Two Grand Tours down - one to go. The Vuelta occupies an intriguing position on the yearly calendar. For some, it's the biggest race of the season (read: Spanish riders), for others it's a tune-up for the World Champions, and for still others, it's the last chance saloon to salvage a season.
'Salvage a season' might be too strong of a wording for some of the below, but following broken July's, the Vuelta takes on new importance for at least five of the ten, the Vuelta will be critical.
For my top two picks, however, the Vuelta is a goal all by itself.
1. Igor Anton
The 28-year-old Anton went to this year's Giro as an outside favorite to win, but spurned all notion of overall hopes from the get go, instead choosing to target stage wins. He managed a wonderful stage win on the Zoncolan along with a fifth and an eight place to eventually take 18th overall.
Why no motivation for the overall at the Giro? He wants the Vuelta of course. While Nibali will always be rightly written into the record books as the 2010 Vuelta winner, had it not been for Anton's race ending crash in the second week, we would have most likely had a different rider on the top step of the podium.
If Anton has the form and fitness of last year at his disposal, this could be his first Grand Tour victory.
2. Michele Scarponi
Scarponi was labeled as an outside favorite by many ahead of this year's Giro, but after three weeks of the hardest Grand Tour in memory, he proved to be the only one that could hold a candle next to the Grand Tour dominator, Alberto Contador.
If Scarponi can get to that level again at the Vuelta, there's no doubting that he's going to play a major role over the next three weeks.
With that said, it has been a long year for Scarponi, and like most Italians, the Giro is King and the Vuelta only an after-thought. Along with the question of a second solid peak - does he have the energy for a second mental peak? I think so.
3. Jurgen Van den Broeck
Jurgen Van den Broeck's early exit from the Tour de France was a major disappointment for the promising Belgian who had just weeks before finally got the monkey off his back with his first ever professional victory - a stage at the Dauphine.
I had it told to me by a few people close to the rider that had Van den Broeck stayed upright, he would have been a serious contender for a podium spot in Paris in July. His 5th place in last year's Tour de France confirmed his talent, and this July was supposed to show that there is truly another great name in Belgian cycling without the initials PG. I think the Vuelta will accomplish what his missed opportunity at the Tour de France didn't.
Third could end up being a gross underestimation of Van den Broeck's talents. I wouldn't be surprised if he took the top spot on the podium.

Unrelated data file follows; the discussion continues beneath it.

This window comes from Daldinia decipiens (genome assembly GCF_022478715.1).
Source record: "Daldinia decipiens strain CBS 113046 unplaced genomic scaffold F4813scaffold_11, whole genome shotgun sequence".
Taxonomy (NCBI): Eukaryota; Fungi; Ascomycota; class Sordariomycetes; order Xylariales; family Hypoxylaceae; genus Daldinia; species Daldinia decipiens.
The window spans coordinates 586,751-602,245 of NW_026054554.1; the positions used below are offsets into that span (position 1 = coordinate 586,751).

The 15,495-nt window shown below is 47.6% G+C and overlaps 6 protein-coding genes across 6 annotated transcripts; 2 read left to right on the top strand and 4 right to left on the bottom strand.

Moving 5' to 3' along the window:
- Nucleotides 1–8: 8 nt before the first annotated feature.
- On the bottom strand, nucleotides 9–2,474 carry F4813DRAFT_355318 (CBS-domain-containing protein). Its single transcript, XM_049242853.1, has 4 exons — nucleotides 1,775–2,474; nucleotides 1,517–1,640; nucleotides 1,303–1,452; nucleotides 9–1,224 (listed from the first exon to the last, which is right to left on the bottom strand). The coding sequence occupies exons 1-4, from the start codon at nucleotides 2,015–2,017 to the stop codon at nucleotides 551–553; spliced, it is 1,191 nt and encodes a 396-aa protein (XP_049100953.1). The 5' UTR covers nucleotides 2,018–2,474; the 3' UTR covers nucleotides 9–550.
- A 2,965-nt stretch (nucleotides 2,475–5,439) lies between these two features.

4. Vincenzo Nibali
A predicted fourth overall for the defending champion? Judging from the Giro, Nibali didn't really impress all that much. He was excellent - no question, but there were some big expectations on the young Sicilians shoulders. Victory at last year's Vuelta was fantastic, no question, but I think this year's Vuelta offers a major step forward in the talent on offer. I could and probably am completely wrong though.
5. Bradley Wiggins
For Wiggins and Brajkovic, I could be once again underestimating their chances. I feel like the overall theme of this year's Vuelta is a big question mark - who will factor? Most of the time, it's pretty clear who is coming in with good form, but for the Tour crashers or absentees, there are very few indicators as to who will be great.
If Wiggins goes into the Vuelta with the same form and focus as he did at the Tour de France, it would be silly to think that he couldn't win the thing outright. If he's not all-in, he could be a quiet presence. I think we'll see something in between.
6. Janez Brajkovic
Same as above.
7. Denis Menchov
Who knows? After his best ever result - a 3rd at last year's Tour de France, Menchov has been but a shadow of 2010 all season. His Geox-TMC move hasn't panned out at all, and now, Menchov heads into the Vuelta desperately hoping to salvage something out of 2011.
Can he do it? He has surprised before, but I don't get the feeling he'll do it this year.
8. Andreas Klöden
See Janez Brajkovic and Bradley Wiggins.
9. Daniel Martin
First Grand Tour? Expect a top ten. Many are saying this is a crucial three weeks for Daniel Martin. I think it's just a matter of Martin confirming on the immense talent he clearly has. Barring accident, illness, or bee sting, he's going to be a solid factor over the next three weeks.
10. Joaquim Rodriguez
Rodriguez fits somewhere in there as well. The recent Tour of Burgos winner can climb with anyone and make the Schlecks look like Cancellara incarnate in a time trial. He'll be super fast, and he'll likely podium.
For some reason, I forgot to include him above, but that's kind of how Rodriguez rolls. For such a great rider, he never seems to sit very prominently on the radar.
Don't forget about Rabobank's Steven Kruijswijk either. His ascension to the top of the Dutch Grand Tour pecking order will continue. If he pulls off a big result in Spain, he could topple Gesink as the next big thing. Improbable? Nope.